Another gift of the authors are Tables 2–4 of consensus management or therapy recommendations and guidelines from scientific or professional organizations such as the International Society of Thrombosis and Haemostasis, American Society of Hematology (ASH), European Hematology Association (EHA) and International Myeloma. What the authors fail to warn us of is that although these guidelines and recommendations seem sensible, none are evidence based. Readers will recall many things in medicine which seemed to make sense but were later proved wrong or even harmful. For example, it made sense to think gastric ulcers are caused by stress, but unfortunately in stepped Helicobacter pylori and a Nobel prize for rejecting seeming common sense. People estimate one-half of what we teach in medical school is wrong. The problem is we don’t know which half. Other famous medical reversals include radical mastectomy for breast cancer, intracerebral stents for transient ischaemic attacks, coronary artery stents for stable angina and vertebroplasty. In haematology readers will recall misguided opinions regarding autotransplants for advanced breast cancer. For those who think medical reversals are uncommon I recommend Ending Medical Reversal: Improving Outcomes, Saving Lives by Prasad and Cifu . In one analysis of 363 medical procedures published as effective in The New England Journal of Medicine 2001–2010, 40% were later proved ineffective or harmful and it was impossible to confirm the benefit of a further 20% . In another study of 3,000 medical interventions considered standard of care in The BMJ, 65% were determined to be unproved, ineffective or harmful . So much for seeming common-sense recommendations that are not evidence based. Montaigne summed it up nicely: “Nothing is so firmly believed as that which man knoweth least.”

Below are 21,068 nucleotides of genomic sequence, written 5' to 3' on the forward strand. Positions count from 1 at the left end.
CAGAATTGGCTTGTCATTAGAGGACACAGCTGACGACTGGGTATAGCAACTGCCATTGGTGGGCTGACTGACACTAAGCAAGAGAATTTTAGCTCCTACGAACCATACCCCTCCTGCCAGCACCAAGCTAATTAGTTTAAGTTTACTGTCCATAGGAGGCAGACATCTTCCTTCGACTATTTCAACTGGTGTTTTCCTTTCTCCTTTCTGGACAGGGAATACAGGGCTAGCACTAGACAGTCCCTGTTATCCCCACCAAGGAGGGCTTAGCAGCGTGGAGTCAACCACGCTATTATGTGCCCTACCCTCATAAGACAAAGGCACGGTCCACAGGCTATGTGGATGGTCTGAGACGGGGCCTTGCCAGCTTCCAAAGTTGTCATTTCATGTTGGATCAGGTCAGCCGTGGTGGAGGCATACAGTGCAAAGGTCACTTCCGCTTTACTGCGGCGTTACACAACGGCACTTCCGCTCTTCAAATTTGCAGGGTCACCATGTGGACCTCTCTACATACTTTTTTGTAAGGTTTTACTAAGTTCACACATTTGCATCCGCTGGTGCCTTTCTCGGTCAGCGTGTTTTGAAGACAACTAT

Lest I be accused of publication bias, might I direct readers to an experiment where I fed large numbers of genetically identical mice shredded SARS-CoV-2- or COVID-19-related consensus guidelines or sheets of blank paper with their laboratory chow for 1 week. I then let them attack a round of Stilton cheese onto which I had written “kill COVID-19” . There was no difference in cheese consumption between the cohorts. So much for consensus guidelines, at least for mice. As Abba Eban noted: “Consensus means that lots of people say collectively what nobody believes individually.”
Back to the article by Cheung et al. . As I indicated, it is a useful reference document, but the reader will have to come to his/her conclusions about what the data mean. As for consensus recommendations: caveat emptor.
Conflict of Interest Statement
R.P.G. is a consultant to: BeiGene Ltd., Kite Pharma Inc., Fusion Pharma LLC, LaJolla NanoMedical Inc., Mingsight Parmaceuticals Inc. and CStone Pharmaceuticals; advisor: Antegene Biotech LLC; medical director: FFF Enterprises Inc.; partner: Neopharm Ltd, AZACA Inc.; Board of Directors: RakFond Foundation for Cancer Research Support; Scientific Advisory Board: StemRad Ltd.
I acknowledge support from the National Institute for Health Research (NIHR) Biomedical Research Centre funding scheme.